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TooBen Creative Writing Based on Translation

Since 2006. Last update July 2, 2021. Copyright (C) TooBen. All rights reserved.
Any reproduction or use of the contents is prohibited.

TooBen Creative Writing Based on Translation

Since 2006. Last update July 2, 2021. Copyright (C) TooBen. All rights reserved.
Any reproduction or use of the contents is prohibited.

Differences Between English and Japanese

Japanese Love for Passive Tone

Who’s the Operator Behind the Scene?

Even though English passive sentences often get scolding by writing authorities, they may be no match to operation manuals produced in Japan.
  • SD mode can be set with the remote controller. It will be applied when the set temperature is reached.
  • When the power button is pressed, the menu window will be displayed.
  • (Creation based on real cases)
So, who would set the SD mode and apply it? What would reach the set temperature? Well, probably the translator who has rendered the original Japanese sentences can’t answer. That’s why they use the passive voice in the first place; they don’t know who or what would do things because they can’t find that in the original. Hence, such ghosty sentences.

Then, the next sensible question may be: “Why the translator can’t find such basic information?” The answer is simple: Japanese sentences don’t always require subjects or owners of actions. As I explain in Japanese as a Topic-Prominent Language, Japanese is a theme-oriented language. Therefore, “who” or “what” as the doer is not the issue. Instead, the audience should focus on the event: the button pressed or the window displayed, not who or what presses the button or displays the window.

However, as far as technical materials are concerned, 5W1H information can be essential to the accuracy of the entire document. As this awareness of communication precision grows, manual production in Japan is gradually changing (hopefully).

Who Creates Peace And How?

Let’s talk about peace. How do you think peace is made by whom? You would say that’s efforts by all related parties — namely, mutual understanding, constant negotiation, close communication, etc., based on tolerance and patience. Indeed, from a western point of view, peace never exists without rational thinking and action.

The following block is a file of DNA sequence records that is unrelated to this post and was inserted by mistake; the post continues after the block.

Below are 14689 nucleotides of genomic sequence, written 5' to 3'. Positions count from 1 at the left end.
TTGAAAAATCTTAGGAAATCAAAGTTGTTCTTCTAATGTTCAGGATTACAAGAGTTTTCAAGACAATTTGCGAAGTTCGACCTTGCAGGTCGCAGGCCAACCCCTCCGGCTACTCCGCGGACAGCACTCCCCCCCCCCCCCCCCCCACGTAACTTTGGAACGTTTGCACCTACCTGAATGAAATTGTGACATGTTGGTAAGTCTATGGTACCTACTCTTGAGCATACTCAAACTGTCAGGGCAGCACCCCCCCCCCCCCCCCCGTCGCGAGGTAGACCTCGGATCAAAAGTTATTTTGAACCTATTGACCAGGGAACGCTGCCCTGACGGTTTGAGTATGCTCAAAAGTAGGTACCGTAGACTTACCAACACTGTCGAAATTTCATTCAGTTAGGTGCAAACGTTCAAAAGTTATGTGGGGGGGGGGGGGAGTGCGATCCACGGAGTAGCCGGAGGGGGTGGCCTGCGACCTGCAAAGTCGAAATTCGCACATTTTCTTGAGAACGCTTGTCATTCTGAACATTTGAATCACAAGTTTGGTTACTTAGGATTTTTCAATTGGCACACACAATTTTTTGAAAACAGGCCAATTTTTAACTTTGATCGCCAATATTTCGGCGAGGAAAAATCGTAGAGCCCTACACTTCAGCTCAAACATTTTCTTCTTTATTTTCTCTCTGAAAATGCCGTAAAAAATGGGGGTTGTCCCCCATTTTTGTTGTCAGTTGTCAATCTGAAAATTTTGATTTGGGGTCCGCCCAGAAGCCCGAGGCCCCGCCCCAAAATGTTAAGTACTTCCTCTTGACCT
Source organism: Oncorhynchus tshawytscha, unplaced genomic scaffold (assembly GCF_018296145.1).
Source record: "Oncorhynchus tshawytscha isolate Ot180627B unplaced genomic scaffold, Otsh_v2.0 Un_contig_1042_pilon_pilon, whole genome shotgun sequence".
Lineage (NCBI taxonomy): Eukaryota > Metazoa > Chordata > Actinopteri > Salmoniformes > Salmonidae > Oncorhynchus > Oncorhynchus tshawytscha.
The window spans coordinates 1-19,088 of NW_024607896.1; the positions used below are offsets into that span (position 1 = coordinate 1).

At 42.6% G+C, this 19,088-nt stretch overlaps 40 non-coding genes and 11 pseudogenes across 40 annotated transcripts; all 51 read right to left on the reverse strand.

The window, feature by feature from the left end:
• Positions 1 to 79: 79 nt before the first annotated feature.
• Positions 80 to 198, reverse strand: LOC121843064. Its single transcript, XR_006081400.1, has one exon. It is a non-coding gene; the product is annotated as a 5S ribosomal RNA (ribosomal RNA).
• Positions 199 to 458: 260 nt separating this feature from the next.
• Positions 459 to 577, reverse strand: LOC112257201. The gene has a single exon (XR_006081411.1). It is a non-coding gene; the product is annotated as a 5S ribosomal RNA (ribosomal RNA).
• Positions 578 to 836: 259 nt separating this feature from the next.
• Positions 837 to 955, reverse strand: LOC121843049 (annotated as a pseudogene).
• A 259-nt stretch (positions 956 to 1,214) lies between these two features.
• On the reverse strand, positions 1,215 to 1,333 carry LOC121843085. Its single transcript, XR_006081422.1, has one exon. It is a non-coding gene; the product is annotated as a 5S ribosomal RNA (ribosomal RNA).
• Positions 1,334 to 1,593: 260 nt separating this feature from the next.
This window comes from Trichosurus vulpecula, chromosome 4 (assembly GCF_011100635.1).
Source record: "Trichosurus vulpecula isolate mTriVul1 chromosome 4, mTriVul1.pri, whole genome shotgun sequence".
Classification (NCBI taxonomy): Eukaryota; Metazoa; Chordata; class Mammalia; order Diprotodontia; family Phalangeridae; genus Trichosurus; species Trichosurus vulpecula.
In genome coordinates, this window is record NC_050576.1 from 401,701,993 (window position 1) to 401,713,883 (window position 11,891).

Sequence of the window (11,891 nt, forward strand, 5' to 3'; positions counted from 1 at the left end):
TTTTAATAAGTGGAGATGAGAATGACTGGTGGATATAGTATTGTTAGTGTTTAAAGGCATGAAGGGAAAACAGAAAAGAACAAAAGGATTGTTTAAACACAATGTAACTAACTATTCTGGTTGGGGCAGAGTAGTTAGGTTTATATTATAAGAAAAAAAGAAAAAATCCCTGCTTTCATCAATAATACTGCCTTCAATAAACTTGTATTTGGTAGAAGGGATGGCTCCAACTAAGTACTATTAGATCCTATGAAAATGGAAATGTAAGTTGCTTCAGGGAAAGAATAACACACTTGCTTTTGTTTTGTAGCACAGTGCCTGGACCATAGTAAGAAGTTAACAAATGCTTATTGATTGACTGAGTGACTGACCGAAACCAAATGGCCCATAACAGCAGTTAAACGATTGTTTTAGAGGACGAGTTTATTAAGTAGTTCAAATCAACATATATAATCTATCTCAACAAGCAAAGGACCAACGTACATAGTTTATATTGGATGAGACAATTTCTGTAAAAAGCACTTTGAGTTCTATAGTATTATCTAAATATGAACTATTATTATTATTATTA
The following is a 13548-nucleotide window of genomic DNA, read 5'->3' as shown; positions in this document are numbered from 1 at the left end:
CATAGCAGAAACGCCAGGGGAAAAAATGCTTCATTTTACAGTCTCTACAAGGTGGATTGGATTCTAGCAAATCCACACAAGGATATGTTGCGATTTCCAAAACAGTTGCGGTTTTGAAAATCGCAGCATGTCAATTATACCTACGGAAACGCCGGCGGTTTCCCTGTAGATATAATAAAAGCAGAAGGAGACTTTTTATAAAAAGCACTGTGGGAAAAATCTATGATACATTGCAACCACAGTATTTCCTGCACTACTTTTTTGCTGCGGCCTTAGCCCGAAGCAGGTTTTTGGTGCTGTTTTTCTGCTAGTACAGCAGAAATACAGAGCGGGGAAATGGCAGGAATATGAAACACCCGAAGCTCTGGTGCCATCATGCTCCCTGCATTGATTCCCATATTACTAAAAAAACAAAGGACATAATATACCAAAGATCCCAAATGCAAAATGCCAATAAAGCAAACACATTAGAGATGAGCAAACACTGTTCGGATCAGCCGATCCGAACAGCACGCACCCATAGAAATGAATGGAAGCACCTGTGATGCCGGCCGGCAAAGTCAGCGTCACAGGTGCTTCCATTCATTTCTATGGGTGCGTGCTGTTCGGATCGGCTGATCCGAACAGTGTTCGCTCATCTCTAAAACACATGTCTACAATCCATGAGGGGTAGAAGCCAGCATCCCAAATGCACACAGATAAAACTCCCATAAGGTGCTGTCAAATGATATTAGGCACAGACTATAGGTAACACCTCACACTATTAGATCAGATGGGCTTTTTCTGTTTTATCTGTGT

For the Japanese, on the other hand, peace has been there by default. It’s not something you must earn by working on it. Like the sun, sea, and sky, it has been there since the beginning, and it continues to remain there unless you try to disturb or stir it up. The Japanese attitude toward peace is like that of “letting sleeping dogs lie”.

To maintain that calmness, people restrain from bold, aggressive actions or remarks, loud and clear eloquence, claims, assertions, or whatever might wake a sleeping dog. Sounds terrible? Even though it’s a mere narrow-angled viewpoint, I think it explains a lot about Japanese passiveness in speech and action.

From Where Do Babies Come?

Of course, it’s not about the birds and the bees. But, it’s about how people try to hide human doers of things.

Suppose your relative or friend has a baby, and you tell the news to people. You would probably say, “My sister has a baby” or “The couple have a baby”. On the other hand, they say, “A baby is born to my sister (the couple) in Japanese”. Even though the doers (and what they did) are apparent, they try to hide them as if a baby had come from somewhere or a stork had brought it.

So, again, “who” is not important, and the topic of a baby born is the focus. Thus, by eliminating action ownership, a Japanese sentence tries to sound as if the happening were the result of nature’s design. The following shows similar examples:
  • It decided itself (or It was decided) at the meeting” instead of “We decided it at the meeting”.
  • The answer found itself (or The answer was found)” instead of “I found the answer”.
  • A good idea has emerged” instead of “I have a good idea”.
  • My skill has improved” instead of “I have improved my skill”.
Technically, the above examples use intransitive verbs rather than the passive voice, but it’s still not the active voice where an animated doer acts on objects. Such Japanese sentences often turn in the passive voice when translated into English.

A wildflower field spreading itself

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